Grace is a weighty subject.
Grace frees us to be who we were created to be. It frees us to be out of bondage – from self, others, and sin. Grace frees us to live reconnected to God our Father, Jesus our Savior, and the Spirit our Advocate. Grace is a free gift from God, which we do not deserve; a gift of pardon and freedom we cannot earn by our own merit. Grace is a celebration of God’s freeing love towards His people, through the work of the Trinity. The depths of grace lavished upon you and me is crazy, Church.
As much as grace is freeing, it is also constraining.
Grace constrains us to be who we were created to be. It constrains us to be out of bondage – from self, others, and sin. Grace constrains us to live reconnected to the Trinity – Father, Son, and Spirit. Grace is a secure gift from God, which we do not deserve; a way of pardon and freedom we cannot earn by our own merit. Grace is a celebration of God’s compelling love towards His Church, such as you and I. The way grace holds us in custody by God’s love for His purpose is something to embrace, and not reject.
There is a balance in God’s grace: a compelling to be free beyond the past, and a freedom to be compelled by Someone greater. Nothing else holds me captive but the presence of Christ Himself. Or at least that’s how I am supposed to be compelled by grace. Surely this is what Paul implies in 2 Corinthians 5:14-15, “For the love of Christ controls and urges and impels us, because we are of the opinion and conviction that [if] One died for all, then all died; and He died for all, so that all those who live might live no longer to and for themselves, but to and for Him Who died and was raised again for their sake. (AMP)”
Alas, I am human, and my heart is prone to being divided. Yet there is grace for even this – for all of us. It is in the day-to-day that I must remind myself, I belong to Another. I have been set apart, promised to, given to, Another. I am not my own.
“For the love of Christ controls and urges and impels us”
The greek word “control” is sunecho (συνéχω), which means: to confine, secure, stop, afflict, compel; to hold fast, hold together, hold in custody. Paul uses “control” in this passage in the present tense, expressing an ongoing action in the day-to-day. The love of Christ, therefore, has compelled and continues to compel me to live for Christ daily.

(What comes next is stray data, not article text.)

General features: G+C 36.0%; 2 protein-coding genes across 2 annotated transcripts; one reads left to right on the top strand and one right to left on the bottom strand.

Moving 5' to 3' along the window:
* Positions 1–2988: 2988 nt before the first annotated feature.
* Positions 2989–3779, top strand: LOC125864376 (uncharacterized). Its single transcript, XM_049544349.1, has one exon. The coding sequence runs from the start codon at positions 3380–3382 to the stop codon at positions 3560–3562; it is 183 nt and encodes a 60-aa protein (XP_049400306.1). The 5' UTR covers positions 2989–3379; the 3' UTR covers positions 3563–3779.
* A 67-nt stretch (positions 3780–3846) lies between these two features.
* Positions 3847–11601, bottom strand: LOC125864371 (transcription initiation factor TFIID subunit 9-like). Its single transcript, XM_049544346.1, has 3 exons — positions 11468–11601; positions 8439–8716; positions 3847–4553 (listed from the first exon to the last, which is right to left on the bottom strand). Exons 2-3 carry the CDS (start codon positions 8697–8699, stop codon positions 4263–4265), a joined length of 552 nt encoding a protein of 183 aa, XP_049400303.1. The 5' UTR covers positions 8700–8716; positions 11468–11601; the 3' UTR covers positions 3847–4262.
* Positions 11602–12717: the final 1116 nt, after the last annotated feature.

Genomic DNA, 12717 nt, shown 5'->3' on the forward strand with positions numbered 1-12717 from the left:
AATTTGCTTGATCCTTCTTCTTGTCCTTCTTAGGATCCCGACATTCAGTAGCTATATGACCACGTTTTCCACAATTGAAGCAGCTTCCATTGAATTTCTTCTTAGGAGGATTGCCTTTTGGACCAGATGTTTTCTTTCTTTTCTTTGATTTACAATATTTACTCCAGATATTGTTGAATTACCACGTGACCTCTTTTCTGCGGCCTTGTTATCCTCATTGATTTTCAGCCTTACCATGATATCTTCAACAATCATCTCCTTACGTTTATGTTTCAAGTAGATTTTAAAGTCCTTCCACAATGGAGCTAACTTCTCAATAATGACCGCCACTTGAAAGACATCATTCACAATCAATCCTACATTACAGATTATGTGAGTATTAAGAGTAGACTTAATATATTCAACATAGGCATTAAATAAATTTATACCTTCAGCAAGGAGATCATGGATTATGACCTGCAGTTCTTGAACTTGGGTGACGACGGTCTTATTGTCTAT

The control is not one of legalism. It is not one of law. It is not one of force. The control stems from a great love, which moved One to give His life for another because of no other reason. This love of God woos us, bidding all to take Him at His word, and let go off the temporal for the eternal. At times, this love is convicting, showing us a picture of His image, saying, “Come be who I created you to be.”
Christ has given His 100% to us ever before asking us to give ours – even knowing that some of us would barely give 60% or less. He is a lover all in before the relationship even starts, and He continues to be all in no matter how rocky the relationship becomes. It’s not so much about our “perfect” performance as it is about who He is and who we are in Him.
You and I are loved beyond belief.
You and I are constrained by God’s love more than we allow ourselves to be.
“…all those who live might live no longer to and for themselves”
When I got engaged to my wife, Emily, I acknowledged before her and all who knew us that I was committing myself to her, and her alone (we actually got engaged on TV, so many people we didn’t even know saw this commitment, too). The engagement was no cake-walk. I had never been committed to anyone before on this level. Many times I wanted to walk away, or even secretly try to straddle the fence and be “uncommitted.” But I couldn’t, because I was in love. My heart had been captured in a way that I never experienced before (and have never since). The more I got to know Emily, the deeper in love I became, and the more I couldn’t imagine my life without her.
It also helped to know that Emily was invested into our relationship, too. It wasn’t one-sided; we were together in this, united if you will. We didn’t force change on each other. We were compelled to change out of respect and care for one another, not duty. And this continues some 13-years later. There is joy in growing as one: joy on the mountains and in the valleys. As I look back, we grew the deepest and closest when going through the muck together.
In a way, this resembles our relationship with Christ.
As He acknowledged His love for us on the Cross, we acknowledge our love for Him in the way we live. On the day we came into relationship with Him, we became united with Him – we became promised to Him, and Him alone. Just as Christ committed His life to us, so we committed our life to Him the day we “took His name.” And when this “engagement” is over, we will be “married” for all eternity. This thought alone should free us and compel us to not be who we used to be, but to be who He has called us to be (i.e. Ephesians 4:1, 5:1).
There is joy in growing as one: joy on the mountains and in the valleys. As I look back, Christ and I have grown the deepest and closest when going through the muck together.
I am compelled to be free beyond my past, and free to be compelled by Someone greater.
In Christ, we all are, by His grace.